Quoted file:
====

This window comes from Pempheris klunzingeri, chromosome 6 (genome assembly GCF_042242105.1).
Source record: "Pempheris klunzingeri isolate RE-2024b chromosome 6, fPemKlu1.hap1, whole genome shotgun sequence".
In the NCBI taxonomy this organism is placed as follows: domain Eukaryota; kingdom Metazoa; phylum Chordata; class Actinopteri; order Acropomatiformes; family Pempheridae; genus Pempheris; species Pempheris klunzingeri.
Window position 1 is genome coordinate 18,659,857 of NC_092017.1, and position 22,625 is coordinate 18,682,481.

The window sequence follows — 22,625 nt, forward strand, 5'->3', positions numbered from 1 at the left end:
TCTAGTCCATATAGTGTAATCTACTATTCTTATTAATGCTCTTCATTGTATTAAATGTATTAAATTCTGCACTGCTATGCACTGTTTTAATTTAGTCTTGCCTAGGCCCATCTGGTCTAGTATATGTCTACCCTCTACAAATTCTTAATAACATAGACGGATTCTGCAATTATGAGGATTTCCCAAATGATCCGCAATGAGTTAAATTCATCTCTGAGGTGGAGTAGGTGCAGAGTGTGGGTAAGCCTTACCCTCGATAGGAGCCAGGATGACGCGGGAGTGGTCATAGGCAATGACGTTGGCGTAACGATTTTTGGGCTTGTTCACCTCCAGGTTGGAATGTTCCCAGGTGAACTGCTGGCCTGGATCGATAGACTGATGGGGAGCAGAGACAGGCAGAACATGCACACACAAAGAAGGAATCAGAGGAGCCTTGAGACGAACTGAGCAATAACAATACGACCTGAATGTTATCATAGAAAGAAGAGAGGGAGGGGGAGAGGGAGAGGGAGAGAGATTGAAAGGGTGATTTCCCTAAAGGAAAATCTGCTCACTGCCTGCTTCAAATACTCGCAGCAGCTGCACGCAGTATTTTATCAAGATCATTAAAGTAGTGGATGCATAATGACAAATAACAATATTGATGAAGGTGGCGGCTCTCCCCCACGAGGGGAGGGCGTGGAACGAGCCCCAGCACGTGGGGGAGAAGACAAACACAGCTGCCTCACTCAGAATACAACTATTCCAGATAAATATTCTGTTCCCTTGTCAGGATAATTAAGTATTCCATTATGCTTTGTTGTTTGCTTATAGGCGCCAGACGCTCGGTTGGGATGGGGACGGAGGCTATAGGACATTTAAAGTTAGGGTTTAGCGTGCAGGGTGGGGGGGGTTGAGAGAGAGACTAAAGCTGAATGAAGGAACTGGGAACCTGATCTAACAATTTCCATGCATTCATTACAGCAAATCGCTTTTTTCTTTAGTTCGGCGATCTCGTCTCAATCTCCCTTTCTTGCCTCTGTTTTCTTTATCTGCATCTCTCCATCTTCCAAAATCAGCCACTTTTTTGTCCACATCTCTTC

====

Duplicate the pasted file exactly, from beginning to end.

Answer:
This window comes from Pempheris klunzingeri, chromosome 6 (genome assembly GCF_042242105.1).
Source record: "Pempheris klunzingeri isolate RE-2024b chromosome 6, fPemKlu1.hap1, whole genome shotgun sequence".
In the NCBI taxonomy this organism is placed as follows: domain Eukaryota; kingdom Metazoa; phylum Chordata; class Actinopteri; order Acropomatiformes; family Pempheridae; genus Pempheris; species Pempheris klunzingeri.
Window position 1 is genome coordinate 18,659,857 of NC_092017.1, and position 22,625 is coordinate 18,682,481.

The window sequence follows — 22,625 nt, forward strand, 5'->3', positions numbered from 1 at the left end:
TCTAGTCCATATAGTGTAATCTACTATTCTTATTAATGCTCTTCATTGTATTAAATGTATTAAATTCTGCACTGCTATGCACTGTTTTAATTTAGTCTTGCCTAGGCCCATCTGGTCTAGTATATGTCTACCCTCTACAAATTCTTAATAACATAGACGGATTCTGCAATTATGAGGATTTCCCAAATGATCCGCAATGAGTTAAATTCATCTCTGAGGTGGAGTAGGTGCAGAGTGTGGGTAAGCCTTACCCTCGATAGGAGCCAGGATGACGCGGGAGTGGTCATAGGCAATGACGTTGGCGTAACGATTTTTGGGCTTGTTCACCTCCAGGTTGGAATGTTCCCAGGTGAACTGCTGGCCTGGATCGATAGACTGATGGGGAGCAGAGACAGGCAGAACATGCACACACAAAGAAGGAATCAGAGGAGCCTTGAGACGAACTGAGCAATAACAATACGACCTGAATGTTATCATAGAAAGAAGAGAGGGAGGGGGAGAGGGAGAGGGAGAGAGATTGAAAGGGTGATTTCCCTAAAGGAAAATCTGCTCACTGCCTGCTTCAAATACTCGCAGCAGCTGCACGCAGTATTTTATCAAGATCATTAAAGTAGTGGATGCATAATGACAAATAACAATATTGATGAAGGTGGCGGCTCTCCCCCACGAGGGGAGGGCGTGGAACGAGCCCCAGCACGTGGGGGAGAAGACAAACACAGCTGCCTCACTCAGAATACAACTATTCCAGATAAATATTCTGTTCCCTTGTCAGGATAATTAAGTATTCCATTATGCTTTGTTGTTTGCTTATAGGCGCCAGACGCTCGGTTGGGATGGGGACGGAGGCTATAGGACATTTAAAGTTAGGGTTTAGCGTGCAGGGTGGGGGGGGTTGAGAGAGAGACTAAAGCTGAATGAAGGAACTGGGAACCTGATCTAACAATTTCCATGCATTCATTACAGCAAATCGCTTTTTTCTTTAGTTCGGCGATCTCGTCTCAATCTCCCTTTCTTGCCTCTGTTTTCTTTATCTGCATCTCTCCATCTTCCAAAATCAGCCACTTTTTTGTCCACATCTCTTC